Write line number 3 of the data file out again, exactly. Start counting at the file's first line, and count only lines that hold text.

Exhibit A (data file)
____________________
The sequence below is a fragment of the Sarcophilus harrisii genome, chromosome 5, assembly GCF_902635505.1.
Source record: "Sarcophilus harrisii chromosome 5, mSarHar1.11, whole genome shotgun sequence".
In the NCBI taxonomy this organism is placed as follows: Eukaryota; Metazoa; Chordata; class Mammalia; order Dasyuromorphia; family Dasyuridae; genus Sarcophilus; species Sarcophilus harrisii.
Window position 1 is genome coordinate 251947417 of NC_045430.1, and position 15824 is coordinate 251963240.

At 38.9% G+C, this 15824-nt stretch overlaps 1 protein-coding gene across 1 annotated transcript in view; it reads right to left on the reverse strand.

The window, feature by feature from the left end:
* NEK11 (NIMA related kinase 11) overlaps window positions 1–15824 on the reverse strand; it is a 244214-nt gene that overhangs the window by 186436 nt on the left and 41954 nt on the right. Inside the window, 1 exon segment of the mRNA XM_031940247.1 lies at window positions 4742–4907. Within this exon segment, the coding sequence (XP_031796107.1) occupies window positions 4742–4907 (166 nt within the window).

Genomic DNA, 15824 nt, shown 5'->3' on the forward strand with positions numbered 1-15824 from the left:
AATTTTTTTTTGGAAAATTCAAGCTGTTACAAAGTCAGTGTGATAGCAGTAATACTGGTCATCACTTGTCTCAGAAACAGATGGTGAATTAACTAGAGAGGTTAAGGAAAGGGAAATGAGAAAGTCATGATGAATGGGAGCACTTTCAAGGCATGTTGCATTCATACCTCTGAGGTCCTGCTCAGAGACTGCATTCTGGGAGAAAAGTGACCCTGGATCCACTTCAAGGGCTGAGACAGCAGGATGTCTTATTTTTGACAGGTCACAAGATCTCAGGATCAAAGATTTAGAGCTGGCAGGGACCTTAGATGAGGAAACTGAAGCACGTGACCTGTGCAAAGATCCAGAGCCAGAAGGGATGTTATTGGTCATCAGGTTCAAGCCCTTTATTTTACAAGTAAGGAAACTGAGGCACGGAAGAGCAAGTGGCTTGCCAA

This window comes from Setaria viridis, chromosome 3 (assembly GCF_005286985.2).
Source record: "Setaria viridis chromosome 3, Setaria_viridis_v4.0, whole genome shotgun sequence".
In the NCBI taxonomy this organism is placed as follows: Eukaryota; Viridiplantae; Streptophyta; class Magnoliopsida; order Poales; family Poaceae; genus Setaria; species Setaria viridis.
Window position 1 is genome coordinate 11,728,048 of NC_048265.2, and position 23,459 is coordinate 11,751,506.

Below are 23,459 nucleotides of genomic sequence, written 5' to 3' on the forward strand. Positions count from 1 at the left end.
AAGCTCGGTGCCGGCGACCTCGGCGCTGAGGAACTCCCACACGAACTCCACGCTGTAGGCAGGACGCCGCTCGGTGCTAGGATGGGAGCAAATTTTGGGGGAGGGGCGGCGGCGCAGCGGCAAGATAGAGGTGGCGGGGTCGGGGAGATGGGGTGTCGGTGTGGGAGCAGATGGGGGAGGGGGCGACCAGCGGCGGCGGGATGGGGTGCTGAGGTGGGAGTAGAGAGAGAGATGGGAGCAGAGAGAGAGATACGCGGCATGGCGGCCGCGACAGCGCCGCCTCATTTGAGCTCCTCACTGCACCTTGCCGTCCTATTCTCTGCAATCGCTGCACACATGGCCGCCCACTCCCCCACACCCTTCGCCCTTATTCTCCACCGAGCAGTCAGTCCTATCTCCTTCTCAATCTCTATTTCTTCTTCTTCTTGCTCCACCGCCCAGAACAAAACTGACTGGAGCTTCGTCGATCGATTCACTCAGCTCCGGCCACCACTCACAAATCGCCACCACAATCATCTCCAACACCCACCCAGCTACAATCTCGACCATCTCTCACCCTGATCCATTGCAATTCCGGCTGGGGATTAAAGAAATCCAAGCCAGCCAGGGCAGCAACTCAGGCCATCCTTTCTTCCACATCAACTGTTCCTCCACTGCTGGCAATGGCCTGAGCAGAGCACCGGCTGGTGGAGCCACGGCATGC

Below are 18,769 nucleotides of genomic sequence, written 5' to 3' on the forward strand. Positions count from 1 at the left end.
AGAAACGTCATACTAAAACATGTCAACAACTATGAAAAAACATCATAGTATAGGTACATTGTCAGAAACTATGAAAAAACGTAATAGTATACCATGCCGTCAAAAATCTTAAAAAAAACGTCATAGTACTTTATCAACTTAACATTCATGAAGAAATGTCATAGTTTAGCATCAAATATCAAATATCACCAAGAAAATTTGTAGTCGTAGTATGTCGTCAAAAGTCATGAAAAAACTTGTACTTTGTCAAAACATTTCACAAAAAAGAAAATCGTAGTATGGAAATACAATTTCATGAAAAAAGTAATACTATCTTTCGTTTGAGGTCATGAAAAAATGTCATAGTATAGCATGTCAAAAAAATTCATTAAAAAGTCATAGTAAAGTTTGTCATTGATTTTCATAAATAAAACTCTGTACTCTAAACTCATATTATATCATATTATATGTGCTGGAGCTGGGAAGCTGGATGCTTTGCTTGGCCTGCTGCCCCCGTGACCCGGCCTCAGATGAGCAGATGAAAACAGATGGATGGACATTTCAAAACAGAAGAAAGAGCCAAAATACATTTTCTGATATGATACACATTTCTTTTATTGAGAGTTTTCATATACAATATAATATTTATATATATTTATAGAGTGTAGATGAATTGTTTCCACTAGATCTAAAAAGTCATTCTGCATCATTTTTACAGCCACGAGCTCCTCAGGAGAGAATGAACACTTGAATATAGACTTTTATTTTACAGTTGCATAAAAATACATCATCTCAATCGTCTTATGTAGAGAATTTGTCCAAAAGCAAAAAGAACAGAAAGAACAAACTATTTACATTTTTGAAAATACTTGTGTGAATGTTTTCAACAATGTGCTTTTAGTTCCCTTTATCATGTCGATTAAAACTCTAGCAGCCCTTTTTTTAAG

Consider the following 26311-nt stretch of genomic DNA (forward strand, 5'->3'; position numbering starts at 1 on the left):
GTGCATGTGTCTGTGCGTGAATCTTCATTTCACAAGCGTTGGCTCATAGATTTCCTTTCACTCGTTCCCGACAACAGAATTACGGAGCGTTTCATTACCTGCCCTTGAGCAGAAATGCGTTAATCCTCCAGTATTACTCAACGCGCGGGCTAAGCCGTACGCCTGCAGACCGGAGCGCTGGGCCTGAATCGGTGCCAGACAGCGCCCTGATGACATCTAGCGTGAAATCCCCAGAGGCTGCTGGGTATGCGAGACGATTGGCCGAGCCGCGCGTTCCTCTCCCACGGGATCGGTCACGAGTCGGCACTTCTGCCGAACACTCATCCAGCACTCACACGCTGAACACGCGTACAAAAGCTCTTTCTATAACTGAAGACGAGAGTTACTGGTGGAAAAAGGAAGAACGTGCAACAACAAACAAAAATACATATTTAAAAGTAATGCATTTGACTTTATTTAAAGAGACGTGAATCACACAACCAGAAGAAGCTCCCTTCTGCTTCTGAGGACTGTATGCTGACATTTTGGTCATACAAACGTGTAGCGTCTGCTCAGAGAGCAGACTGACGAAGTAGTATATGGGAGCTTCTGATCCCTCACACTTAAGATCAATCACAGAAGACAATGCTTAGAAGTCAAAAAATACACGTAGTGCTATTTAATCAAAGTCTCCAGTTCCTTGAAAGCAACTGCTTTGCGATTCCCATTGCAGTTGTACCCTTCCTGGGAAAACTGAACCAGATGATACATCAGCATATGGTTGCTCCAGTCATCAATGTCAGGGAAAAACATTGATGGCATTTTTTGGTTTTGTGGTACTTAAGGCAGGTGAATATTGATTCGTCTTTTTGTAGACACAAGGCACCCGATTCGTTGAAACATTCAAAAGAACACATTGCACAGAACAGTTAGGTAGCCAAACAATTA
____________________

In the NCBI taxonomy this organism is placed as follows: Eukaryota; Metazoa; Chordata; class Mammalia; order Dasyuromorphia; family Dasyuridae; genus Sarcophilus; species Sarcophilus harrisii.